What Will It Take to Get Breakaway Roping in Las Vegas? 

While the WPRA and PRCA have yet to comment on the status of the National Finals of Breakaway Roping or the breakaway’s inclusion in the NFR as a whole, Jordan said last she spoke to President Jimmie Munroe, breakaway was on the table for discussion with Las Vegas Events. 

“The last official thing that happened was that they want to make sure the NFR was all settled and start talking about breakaway,” Jordan said. “Now Las Vegas has announced that things will be back to normal for 2021, so the breakaway conversations need to start happening, but I haven’t been a part of those yet. When we did talk about it this spring with [PRCA COO] Tom Glause, I think all of our hope was that if not getting it into the actual NFR, was to at least have it in the Thomas & Mack. So that I think is still the desire. But I’ve had producers reach out to help us put it on at other venues if that isn’t the case.”

In 2020, the PRCA and WPRA hosted the National Finals of Breakaway Roping over three days in the morning before the NFR at Arlington, Texas’s Globe Life Field. The event was a 10-head average, followed by a round of eight then final round of four to crown the event champion—a concession on format Jordan said was made in order to convince the associations to allow ropers to compete. 

“Overall the ladies overwhelmingly want 10 goes, with an average paid and recognized. They want it to mirror the regular NFR. That’s what I continuously advocate for, and last year was a compromise. This year I’ll push again with what the ladies want,” Jordan said. 

Breakaway roping’s leading ladies are entering up in hopes of a financial windfall as part of rodeo’s endgame. Rodeo contestants have long known that any money made during the regular season just covers the costs of being on the road, while any profit is made at the NFR. 

As of July 13, 2021, the top 15 breakaway ropers in the WPRA world standings have earned less than one third that of the top 15 in the PRCA. (Also, money from RFD-TV’s The American counted toward the PRCA’s world standings, while it did not count in the WPRA’s.) The top 15 tie-down ropers’ average rodeo count at this point of the season is between 50 and 65, while the top 15 breakaway ropers’ average 28.2 rodeos at this point of 2021.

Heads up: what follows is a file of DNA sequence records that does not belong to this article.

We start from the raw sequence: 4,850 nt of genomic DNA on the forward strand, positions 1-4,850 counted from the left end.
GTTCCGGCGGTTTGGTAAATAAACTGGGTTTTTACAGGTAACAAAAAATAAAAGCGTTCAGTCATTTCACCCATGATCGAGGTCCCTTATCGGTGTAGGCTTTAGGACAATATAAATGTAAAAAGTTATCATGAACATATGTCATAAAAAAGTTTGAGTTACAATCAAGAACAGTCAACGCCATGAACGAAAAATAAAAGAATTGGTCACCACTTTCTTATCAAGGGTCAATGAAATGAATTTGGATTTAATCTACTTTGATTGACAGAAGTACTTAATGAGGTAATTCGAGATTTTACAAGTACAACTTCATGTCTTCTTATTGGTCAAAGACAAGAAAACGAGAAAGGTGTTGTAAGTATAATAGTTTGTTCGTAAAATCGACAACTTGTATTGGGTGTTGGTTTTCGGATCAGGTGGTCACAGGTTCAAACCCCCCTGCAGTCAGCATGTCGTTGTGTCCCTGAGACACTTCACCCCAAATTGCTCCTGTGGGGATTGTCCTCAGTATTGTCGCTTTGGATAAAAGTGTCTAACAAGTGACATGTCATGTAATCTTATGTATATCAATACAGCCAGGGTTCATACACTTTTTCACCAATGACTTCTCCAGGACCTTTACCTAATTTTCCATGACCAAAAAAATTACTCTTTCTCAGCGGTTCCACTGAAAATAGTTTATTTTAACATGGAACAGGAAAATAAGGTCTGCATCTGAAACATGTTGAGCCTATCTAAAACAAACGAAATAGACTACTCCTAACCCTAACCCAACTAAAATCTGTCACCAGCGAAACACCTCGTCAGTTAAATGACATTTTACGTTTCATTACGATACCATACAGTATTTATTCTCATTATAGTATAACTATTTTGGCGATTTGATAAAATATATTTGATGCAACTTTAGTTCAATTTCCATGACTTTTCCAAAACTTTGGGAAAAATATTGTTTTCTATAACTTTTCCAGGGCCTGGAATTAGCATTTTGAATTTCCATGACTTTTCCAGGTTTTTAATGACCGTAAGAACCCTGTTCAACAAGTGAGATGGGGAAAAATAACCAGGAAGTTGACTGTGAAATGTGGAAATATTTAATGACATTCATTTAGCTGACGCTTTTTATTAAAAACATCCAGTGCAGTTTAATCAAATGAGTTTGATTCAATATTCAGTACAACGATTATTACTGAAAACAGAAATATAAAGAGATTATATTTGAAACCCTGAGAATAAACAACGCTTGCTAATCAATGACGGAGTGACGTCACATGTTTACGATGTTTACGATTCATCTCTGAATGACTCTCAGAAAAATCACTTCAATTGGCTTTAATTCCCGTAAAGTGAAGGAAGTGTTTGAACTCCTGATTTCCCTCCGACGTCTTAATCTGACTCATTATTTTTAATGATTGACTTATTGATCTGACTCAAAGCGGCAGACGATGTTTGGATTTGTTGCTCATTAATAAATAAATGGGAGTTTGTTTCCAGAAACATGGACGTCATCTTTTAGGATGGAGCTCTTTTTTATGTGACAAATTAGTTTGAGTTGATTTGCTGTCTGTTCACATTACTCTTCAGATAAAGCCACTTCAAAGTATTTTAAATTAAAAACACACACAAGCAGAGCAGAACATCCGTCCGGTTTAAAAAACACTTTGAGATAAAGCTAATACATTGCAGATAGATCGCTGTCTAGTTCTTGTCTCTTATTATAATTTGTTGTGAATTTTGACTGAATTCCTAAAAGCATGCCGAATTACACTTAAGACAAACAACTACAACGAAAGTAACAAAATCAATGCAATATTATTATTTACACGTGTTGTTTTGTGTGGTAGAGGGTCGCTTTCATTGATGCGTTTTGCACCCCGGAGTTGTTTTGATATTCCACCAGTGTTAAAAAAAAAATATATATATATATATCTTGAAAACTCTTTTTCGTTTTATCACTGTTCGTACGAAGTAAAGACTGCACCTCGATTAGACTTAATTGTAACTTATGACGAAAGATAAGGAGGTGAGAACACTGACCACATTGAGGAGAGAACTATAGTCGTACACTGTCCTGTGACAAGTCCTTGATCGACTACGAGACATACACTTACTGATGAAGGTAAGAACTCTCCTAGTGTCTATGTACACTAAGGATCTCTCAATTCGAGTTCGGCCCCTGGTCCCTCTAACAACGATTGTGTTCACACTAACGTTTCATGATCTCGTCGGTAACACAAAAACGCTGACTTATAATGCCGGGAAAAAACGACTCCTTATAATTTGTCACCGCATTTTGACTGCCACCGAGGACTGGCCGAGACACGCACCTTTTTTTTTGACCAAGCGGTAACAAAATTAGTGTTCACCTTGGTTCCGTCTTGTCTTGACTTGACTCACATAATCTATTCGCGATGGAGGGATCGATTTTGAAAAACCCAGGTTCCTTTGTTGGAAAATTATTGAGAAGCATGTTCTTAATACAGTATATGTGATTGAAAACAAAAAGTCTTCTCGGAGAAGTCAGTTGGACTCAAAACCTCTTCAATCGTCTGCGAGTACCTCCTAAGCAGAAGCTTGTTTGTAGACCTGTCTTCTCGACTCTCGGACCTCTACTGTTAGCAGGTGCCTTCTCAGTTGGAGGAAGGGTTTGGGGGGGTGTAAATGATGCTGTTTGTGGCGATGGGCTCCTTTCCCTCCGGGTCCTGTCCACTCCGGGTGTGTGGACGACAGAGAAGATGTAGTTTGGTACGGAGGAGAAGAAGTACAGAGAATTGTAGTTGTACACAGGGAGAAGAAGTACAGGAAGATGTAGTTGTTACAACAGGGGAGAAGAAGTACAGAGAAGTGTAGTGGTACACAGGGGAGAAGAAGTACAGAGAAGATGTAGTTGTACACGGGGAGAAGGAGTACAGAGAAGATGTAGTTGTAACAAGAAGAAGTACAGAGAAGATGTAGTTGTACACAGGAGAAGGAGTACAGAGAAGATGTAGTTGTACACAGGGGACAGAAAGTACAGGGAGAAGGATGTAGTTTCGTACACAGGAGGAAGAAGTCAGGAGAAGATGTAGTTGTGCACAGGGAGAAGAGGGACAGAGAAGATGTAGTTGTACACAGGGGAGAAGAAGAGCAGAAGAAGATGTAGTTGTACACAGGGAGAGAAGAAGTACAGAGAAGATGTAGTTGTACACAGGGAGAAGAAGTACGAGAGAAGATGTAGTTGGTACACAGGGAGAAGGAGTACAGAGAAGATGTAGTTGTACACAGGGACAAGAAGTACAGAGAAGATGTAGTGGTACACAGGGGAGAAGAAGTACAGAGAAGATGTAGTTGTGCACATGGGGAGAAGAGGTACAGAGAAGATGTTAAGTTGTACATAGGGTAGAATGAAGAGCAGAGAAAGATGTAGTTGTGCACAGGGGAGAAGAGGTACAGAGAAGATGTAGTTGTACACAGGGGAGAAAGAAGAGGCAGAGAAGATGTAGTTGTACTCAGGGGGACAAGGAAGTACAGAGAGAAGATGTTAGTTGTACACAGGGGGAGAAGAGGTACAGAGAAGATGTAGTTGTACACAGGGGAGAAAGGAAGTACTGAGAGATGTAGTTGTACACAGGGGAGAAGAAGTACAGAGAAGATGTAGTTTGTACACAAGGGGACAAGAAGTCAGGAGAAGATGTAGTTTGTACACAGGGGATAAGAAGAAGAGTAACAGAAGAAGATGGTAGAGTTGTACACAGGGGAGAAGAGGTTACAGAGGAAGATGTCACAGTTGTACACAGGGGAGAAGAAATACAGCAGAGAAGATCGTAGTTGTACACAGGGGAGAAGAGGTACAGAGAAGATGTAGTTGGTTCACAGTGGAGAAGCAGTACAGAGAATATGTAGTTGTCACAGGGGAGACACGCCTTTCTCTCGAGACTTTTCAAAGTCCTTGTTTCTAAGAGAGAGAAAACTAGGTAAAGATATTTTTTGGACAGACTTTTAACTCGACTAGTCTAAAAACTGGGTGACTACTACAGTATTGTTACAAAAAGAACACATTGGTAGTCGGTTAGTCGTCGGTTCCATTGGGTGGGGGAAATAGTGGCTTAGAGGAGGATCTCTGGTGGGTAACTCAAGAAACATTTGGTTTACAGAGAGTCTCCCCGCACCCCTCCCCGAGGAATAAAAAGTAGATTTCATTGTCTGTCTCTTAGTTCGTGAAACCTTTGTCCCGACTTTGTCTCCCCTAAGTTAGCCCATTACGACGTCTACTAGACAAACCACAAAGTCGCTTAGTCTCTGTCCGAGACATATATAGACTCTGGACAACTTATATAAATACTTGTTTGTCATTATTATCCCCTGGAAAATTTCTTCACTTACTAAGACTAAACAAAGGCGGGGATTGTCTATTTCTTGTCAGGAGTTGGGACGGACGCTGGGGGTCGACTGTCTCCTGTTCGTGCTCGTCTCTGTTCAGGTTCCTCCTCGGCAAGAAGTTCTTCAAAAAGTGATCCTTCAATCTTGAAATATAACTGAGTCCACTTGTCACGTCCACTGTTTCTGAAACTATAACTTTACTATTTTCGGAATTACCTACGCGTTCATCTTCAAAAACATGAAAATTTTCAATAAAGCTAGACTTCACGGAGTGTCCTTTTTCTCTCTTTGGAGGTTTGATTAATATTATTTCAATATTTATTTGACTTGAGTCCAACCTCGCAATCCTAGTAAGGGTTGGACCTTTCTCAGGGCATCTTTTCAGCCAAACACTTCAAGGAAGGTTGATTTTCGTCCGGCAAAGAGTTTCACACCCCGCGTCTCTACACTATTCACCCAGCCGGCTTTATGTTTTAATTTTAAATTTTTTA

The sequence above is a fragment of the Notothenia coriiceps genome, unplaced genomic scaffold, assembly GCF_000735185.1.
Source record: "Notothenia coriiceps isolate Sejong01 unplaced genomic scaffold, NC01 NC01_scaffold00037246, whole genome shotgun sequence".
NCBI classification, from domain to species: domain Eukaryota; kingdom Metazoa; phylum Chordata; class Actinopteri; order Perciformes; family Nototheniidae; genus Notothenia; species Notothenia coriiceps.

A comparative look at the earnings of the top 15 in the WPRA’s breakaway roping world standings versus the PRCA’s tie-down roping earnings. 

“I want to keep the growth of breakaway on the rise,” eight-time WPRA World Champion Lari Dee Guy, who sits fourth in this year’s WPRA standings as of July 13, said. “I’m worried that if they don’t dangle the right carrot, it will decline. We are going to have to have a Finals, with equal money, in Las Vegas, to keep this momentum. I feel rodeo spectators are hungry for another women’s event at the NFR.”

Guy’s right—at the conclusion of the 2020 NFBR, fans overwhelmingly voted to add breakaway as part of the regular NFR performance, according to a survey done by The Breakaway Roping Journal. 

“It’s a double-edged sword because they haven’t had us at the NFR with equal money before, and nothing has changed because we’re still entering,” eight-time WPRA World Champion Kelsie Chace added. “It’s to the point that yeah, we want a Finals and equal money, but what happens if we put our foot down? Will they put their foot down too? I just don’t know what more we have to do to prove to them. I don’t think we can be out here on the road for more than a year more without a real incentive.”

Indeed, Jordan said the WPRA’s breakaway ropers are doing their part to show committees and the associations how beneficial their event is to ProRodeo as outstanding liaisons for the sport. 

“The breakaway ropers are their own advocates,” Jordan said. “They make the job so easy. The secretaries at Reno stopped me to tell me how grateful and polite the breakaway ropers are. They said they’re a breath of fresh air and they make their own case.” BRJ